If you are ever at my house sometime after Christmas, i will gladly share. I am JUST NOW using up the last pack of rice crackers I bought in NOVEMBER. Truly, these bad boys don’t go stale… but dang. I would rather snack on fresh fruit, crunchy nuts or some celery/peanut butter – or … well – spoonfuls of NUTELLA (yeah, baby!) than eat my weight in rice crackers. Never again. (Well… unless I’m hosting a party of 50+ people. Rice crackers are just NOT the “in demand” crunch for us.)
Once upon a time, I accepted a sample box of items to taste test for my blog. I was so excited. It arrived and we spent time figuring out which goody to try first. And you know what? We didn’t like any of them. They were too salty or lack flavor or…. whatever. They just weren’t for us. And, I rarely post reviews. Truly I only do it when I really love something. (Psssst: NUTELLA….. I’m willing!) Now I know that when a sample offer comes, I am picky. I truly only accept it if it is something I can NOT do on my own. And the salti-fied, tasteless? Need not apply.
Just because we eat gluten free doesn’t mean we don’t have taste buds.
Is it just me or are the absolute to-die-for gluten free prepared foods also the ones with the most limited market range? There used to be a product called Dragon Toast – offered out of Portland. It was great – and simple. But once they got recognized, they got overwhelmed. It crashed. They just couldn’t produce the quantity people wanted to buy. And maybe that’s the trick. The companies that are able to meet the huge, growing demand for gluten free foods are simply not always able to maintain the standard. Or at least, that is my experience.
Maybe when the market gets more saturated, those companies will have to step it up and the quality will become more stable?
Have you seen it? The “Gluten Free” or “Naturally Gluten Free” label on things that are head-slappingly obvious? (Like the potato in my produce department (and/or the email from the potato council, not kidding either). Next time, I will take a picture.) Here’s the kicker for me: when the newly labeled gluten free food item suddenly costs more than before it was labeled as such.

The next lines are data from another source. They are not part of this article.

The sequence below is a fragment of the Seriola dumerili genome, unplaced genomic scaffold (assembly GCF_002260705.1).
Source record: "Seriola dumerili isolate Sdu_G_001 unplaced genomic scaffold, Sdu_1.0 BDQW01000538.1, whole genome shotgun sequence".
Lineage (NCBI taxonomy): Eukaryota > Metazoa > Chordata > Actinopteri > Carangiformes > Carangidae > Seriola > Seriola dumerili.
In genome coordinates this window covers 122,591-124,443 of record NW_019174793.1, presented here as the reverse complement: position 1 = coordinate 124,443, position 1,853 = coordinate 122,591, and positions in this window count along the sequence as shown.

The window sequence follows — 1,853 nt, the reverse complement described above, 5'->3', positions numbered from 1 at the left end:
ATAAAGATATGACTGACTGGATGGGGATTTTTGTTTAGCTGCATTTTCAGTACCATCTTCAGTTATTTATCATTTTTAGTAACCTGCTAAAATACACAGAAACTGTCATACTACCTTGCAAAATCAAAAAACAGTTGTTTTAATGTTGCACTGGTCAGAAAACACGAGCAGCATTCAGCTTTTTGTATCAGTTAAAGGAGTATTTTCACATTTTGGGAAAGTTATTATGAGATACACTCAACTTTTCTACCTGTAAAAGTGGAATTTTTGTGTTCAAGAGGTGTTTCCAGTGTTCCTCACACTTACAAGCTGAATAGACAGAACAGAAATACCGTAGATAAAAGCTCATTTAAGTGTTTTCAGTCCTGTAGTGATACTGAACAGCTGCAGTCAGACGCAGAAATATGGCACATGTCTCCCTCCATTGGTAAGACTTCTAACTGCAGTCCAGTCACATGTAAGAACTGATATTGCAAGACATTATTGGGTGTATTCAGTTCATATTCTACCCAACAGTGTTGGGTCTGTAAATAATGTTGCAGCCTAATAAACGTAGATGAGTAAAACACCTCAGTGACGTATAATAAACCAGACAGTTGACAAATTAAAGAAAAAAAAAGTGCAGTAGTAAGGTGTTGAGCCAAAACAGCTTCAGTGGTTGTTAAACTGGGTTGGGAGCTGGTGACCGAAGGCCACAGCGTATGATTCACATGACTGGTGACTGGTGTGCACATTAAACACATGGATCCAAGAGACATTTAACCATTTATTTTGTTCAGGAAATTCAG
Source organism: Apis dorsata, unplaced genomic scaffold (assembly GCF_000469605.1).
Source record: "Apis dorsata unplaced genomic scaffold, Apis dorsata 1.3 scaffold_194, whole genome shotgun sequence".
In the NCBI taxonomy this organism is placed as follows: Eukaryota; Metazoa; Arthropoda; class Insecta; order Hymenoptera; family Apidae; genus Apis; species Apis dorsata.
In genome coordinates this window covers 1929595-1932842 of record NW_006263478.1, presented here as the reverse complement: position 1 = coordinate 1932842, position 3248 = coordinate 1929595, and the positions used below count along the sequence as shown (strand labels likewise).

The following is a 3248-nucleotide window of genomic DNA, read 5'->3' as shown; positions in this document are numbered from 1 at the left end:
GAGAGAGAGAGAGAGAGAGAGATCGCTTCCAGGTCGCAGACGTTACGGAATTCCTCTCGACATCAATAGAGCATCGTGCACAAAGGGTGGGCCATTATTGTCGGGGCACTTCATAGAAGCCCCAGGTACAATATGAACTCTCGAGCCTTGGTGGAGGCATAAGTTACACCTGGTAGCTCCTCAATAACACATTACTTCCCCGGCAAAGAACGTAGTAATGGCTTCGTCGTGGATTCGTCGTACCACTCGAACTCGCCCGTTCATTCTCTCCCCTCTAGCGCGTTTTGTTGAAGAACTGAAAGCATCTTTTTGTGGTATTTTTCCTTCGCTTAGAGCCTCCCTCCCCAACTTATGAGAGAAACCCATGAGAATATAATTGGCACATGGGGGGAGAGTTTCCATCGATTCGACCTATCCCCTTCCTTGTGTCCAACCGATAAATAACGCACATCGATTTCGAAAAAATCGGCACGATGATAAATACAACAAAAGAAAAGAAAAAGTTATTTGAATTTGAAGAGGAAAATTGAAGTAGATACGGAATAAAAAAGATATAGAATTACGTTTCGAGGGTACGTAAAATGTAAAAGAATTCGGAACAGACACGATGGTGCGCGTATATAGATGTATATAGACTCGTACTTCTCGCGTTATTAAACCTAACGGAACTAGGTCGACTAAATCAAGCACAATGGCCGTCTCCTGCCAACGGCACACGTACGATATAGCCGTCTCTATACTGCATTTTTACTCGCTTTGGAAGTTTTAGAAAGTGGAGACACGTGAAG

Dear Marketers: Don’t play on the “fear” factor. These are real health issues for us. The GF label should be meaningful and helpful. Do us a favor, support the GF Labeling laws. Add your comments to the mix. But don’t treat us poorly. We are a serious cash-cow for your business when you treat us as intelligent consumers and not mindless purchasers. TYVM
And as for my motto: Just because it is gluten free doesn’t me I have to eat it?
That doesn’t mean I’m not willing to try – or come back to things to try them again.
Like that polenta. An item I forced myself to eat even though I didn’t like just because it was easy and naturally gluten free. But now? I’m growing up, I guess. My taste buds have changed and I like it! (Well, at least when prepared like this.)
But it does mean i feel SO MUCH LESS pressure when shopping nowadays. It used to be that when you found a GF item – you would buy in bulk because who knew when you would be back again or find it again. And now, I am fortunate enough to live near a GF market and to be able to find GF items in common markets about town. My reality is so different from 12 years ago. Thank goodness.
Tomorrow we set off on our first adventure (read 4 day mini-vacation) since 2003 (or 2005…. but that was for my brother’s funeral). I recently posted my anxiety on Facebook. And then I googled the Las Vegas airport (layover/lunch). Several websites popped up telling me the three restaurants in the airport that serve actually GF food (not just ‘salads”). Really? I’m done worrying. I’m still packing my snack pack with nuts, cheese and fruit. But years ago, I think I packed sandwiches etc for the long flight back to Chicago and Minnesota.
So – a shout out to all of us: Let’s hear it for banding together and making GLUTEN FREE work. We are a hugely diverse community. There are many voices among us. Not one speaks for you but your own. So speak up, people. Let’s get a GF Labeling Law passed and move forward.